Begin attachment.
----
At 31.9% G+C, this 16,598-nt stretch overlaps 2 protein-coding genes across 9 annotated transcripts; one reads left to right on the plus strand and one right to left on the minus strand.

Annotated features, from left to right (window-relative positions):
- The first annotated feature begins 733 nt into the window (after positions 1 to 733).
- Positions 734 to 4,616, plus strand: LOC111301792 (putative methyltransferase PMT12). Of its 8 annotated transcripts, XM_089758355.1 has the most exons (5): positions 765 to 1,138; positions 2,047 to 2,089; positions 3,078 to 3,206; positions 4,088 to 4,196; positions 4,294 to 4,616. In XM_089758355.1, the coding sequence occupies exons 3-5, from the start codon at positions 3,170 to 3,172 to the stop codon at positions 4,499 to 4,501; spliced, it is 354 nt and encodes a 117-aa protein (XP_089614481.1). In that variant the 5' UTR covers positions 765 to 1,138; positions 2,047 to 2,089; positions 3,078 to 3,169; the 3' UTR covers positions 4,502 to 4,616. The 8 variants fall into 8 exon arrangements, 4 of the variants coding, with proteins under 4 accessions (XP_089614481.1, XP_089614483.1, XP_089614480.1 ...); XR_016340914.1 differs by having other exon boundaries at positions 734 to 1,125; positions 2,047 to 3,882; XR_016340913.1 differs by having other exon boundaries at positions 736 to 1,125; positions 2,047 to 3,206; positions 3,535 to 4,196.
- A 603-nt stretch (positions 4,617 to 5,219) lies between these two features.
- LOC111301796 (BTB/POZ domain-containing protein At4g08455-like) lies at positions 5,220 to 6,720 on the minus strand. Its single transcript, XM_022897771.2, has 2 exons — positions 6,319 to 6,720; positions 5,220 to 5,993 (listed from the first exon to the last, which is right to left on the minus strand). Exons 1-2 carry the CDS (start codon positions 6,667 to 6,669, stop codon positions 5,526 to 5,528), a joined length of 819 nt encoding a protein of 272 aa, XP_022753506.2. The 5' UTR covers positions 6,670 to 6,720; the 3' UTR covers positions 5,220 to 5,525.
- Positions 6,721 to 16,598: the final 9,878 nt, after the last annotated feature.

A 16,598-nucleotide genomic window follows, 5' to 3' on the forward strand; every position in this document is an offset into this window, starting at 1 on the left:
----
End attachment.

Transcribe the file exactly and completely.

At 31.9% G+C, this 16,598-nt stretch overlaps 2 protein-coding genes across 9 annotated transcripts; one reads left to right on the plus strand and one right to left on the minus strand.

Annotated features, from left to right (window-relative positions):
- The first annotated feature begins 733 nt into the window (after positions 1 to 733).
- Positions 734 to 4,616, plus strand: LOC111301792 (putative methyltransferase PMT12). Of its 8 annotated transcripts, XM_089758355.1 has the most exons (5): positions 765 to 1,138; positions 2,047 to 2,089; positions 3,078 to 3,206; positions 4,088 to 4,196; positions 4,294 to 4,616. In XM_089758355.1, the coding sequence occupies exons 3-5, from the start codon at positions 3,170 to 3,172 to the stop codon at positions 4,499 to 4,501; spliced, it is 354 nt and encodes a 117-aa protein (XP_089614481.1). In that variant the 5' UTR covers positions 765 to 1,138; positions 2,047 to 2,089; positions 3,078 to 3,169; the 3' UTR covers positions 4,502 to 4,616. The 8 variants fall into 8 exon arrangements, 4 of the variants coding, with proteins under 4 accessions (XP_089614481.1, XP_089614483.1, XP_089614480.1 ...); XR_016340914.1 differs by having other exon boundaries at positions 734 to 1,125; positions 2,047 to 3,882; XR_016340913.1 differs by having other exon boundaries at positions 736 to 1,125; positions 2,047 to 3,206; positions 3,535 to 4,196.
- A 603-nt stretch (positions 4,617 to 5,219) lies between these two features.
- LOC111301796 (BTB/POZ domain-containing protein At4g08455-like) lies at positions 5,220 to 6,720 on the minus strand. Its single transcript, XM_022897771.2, has 2 exons — positions 6,319 to 6,720; positions 5,220 to 5,993 (listed from the first exon to the last, which is right to left on the minus strand). Exons 1-2 carry the CDS (start codon positions 6,667 to 6,669, stop codon positions 5,526 to 5,528), a joined length of 819 nt encoding a protein of 272 aa, XP_022753506.2. The 5' UTR covers positions 6,670 to 6,720; the 3' UTR covers positions 5,220 to 5,525.
- Positions 6,721 to 16,598: the final 9,878 nt, after the last annotated feature.

A 16,598-nucleotide genomic window follows, 5' to 3' on the forward strand; every position in this document is an offset into this window, starting at 1 on the left: